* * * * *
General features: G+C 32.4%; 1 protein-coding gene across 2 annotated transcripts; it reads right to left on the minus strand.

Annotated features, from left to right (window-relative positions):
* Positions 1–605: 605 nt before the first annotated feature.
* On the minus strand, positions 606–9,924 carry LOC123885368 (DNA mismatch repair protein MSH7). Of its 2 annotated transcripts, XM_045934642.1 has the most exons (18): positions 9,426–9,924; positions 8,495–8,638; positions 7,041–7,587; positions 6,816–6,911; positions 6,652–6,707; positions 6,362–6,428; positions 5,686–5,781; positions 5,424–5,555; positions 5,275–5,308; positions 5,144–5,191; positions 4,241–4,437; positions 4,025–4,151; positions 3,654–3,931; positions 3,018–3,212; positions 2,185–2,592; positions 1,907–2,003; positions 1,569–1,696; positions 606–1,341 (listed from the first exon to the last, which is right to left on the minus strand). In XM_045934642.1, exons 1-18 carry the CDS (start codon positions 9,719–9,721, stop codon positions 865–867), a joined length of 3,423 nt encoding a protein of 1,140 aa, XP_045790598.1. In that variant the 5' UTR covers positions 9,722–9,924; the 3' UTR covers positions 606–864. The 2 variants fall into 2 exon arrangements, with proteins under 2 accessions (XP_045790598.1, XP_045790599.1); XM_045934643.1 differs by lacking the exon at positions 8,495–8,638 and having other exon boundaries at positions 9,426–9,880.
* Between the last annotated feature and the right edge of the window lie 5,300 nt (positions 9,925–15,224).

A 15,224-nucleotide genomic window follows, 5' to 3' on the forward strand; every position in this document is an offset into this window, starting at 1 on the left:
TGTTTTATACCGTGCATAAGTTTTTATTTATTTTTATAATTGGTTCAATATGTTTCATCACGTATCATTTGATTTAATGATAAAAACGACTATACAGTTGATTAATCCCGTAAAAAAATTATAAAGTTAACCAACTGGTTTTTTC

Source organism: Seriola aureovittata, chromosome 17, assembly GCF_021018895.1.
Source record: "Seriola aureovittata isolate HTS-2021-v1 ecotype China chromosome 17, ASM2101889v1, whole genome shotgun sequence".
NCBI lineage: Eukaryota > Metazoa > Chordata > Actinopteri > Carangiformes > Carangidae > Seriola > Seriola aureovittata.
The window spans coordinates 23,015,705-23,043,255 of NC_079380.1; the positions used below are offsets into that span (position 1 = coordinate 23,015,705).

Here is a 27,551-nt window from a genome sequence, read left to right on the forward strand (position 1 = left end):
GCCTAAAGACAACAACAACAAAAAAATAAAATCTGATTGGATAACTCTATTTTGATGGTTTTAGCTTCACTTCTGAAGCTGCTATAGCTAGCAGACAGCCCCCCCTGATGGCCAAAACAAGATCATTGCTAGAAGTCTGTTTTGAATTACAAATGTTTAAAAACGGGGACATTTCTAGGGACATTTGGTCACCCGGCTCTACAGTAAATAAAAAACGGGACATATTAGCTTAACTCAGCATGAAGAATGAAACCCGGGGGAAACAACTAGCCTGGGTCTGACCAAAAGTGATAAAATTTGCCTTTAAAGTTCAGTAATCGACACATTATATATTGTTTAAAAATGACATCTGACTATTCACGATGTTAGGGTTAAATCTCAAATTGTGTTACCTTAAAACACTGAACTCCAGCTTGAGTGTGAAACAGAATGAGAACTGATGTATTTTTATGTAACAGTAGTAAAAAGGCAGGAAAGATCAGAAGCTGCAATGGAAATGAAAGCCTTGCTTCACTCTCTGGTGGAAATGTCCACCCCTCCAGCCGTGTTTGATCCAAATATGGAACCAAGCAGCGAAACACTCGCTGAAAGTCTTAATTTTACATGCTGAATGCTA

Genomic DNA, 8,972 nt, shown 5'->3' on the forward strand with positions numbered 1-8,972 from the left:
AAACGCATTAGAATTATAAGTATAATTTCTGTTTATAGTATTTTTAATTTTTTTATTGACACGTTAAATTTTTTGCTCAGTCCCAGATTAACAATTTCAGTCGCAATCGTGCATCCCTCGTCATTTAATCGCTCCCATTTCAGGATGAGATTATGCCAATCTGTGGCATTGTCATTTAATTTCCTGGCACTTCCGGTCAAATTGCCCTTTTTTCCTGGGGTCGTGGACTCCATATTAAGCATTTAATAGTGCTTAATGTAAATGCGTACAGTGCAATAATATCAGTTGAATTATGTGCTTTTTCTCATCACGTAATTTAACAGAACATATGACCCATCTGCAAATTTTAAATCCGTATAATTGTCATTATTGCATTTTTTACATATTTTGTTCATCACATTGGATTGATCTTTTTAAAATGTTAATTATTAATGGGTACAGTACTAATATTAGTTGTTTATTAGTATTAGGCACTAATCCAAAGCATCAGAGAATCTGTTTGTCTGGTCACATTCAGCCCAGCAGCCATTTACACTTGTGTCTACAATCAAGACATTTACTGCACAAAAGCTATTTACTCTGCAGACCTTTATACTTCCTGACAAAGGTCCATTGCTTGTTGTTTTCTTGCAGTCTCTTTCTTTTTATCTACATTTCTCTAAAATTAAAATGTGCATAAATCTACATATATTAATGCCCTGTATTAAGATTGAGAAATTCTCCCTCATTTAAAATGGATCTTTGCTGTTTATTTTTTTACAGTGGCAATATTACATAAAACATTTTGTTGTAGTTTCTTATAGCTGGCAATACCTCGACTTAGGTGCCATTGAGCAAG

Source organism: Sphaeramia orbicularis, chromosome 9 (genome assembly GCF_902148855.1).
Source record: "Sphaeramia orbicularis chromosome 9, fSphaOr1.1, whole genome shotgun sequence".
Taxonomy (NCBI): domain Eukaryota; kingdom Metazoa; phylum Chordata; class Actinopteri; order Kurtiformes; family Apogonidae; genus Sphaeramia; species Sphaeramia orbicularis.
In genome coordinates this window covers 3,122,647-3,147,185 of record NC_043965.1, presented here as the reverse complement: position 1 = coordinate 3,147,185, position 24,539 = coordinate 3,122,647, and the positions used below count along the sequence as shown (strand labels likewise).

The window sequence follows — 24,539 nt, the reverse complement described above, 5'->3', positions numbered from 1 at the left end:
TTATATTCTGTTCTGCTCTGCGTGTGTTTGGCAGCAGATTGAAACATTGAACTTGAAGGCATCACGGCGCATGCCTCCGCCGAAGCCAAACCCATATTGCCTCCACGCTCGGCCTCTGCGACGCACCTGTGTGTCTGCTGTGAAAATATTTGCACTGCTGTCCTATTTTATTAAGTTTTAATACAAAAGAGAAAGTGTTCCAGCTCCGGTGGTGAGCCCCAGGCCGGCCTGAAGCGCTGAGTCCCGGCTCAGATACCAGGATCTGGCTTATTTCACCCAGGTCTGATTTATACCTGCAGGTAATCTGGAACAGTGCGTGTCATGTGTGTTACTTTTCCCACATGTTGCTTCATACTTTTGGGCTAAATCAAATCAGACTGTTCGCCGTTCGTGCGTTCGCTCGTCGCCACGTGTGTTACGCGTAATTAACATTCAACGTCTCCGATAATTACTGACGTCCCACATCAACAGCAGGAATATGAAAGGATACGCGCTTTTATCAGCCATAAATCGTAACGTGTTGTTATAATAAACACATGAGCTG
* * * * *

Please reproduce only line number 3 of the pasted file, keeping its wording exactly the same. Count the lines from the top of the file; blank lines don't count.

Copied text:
* Positions 1–605: 605 nt before the first annotated feature.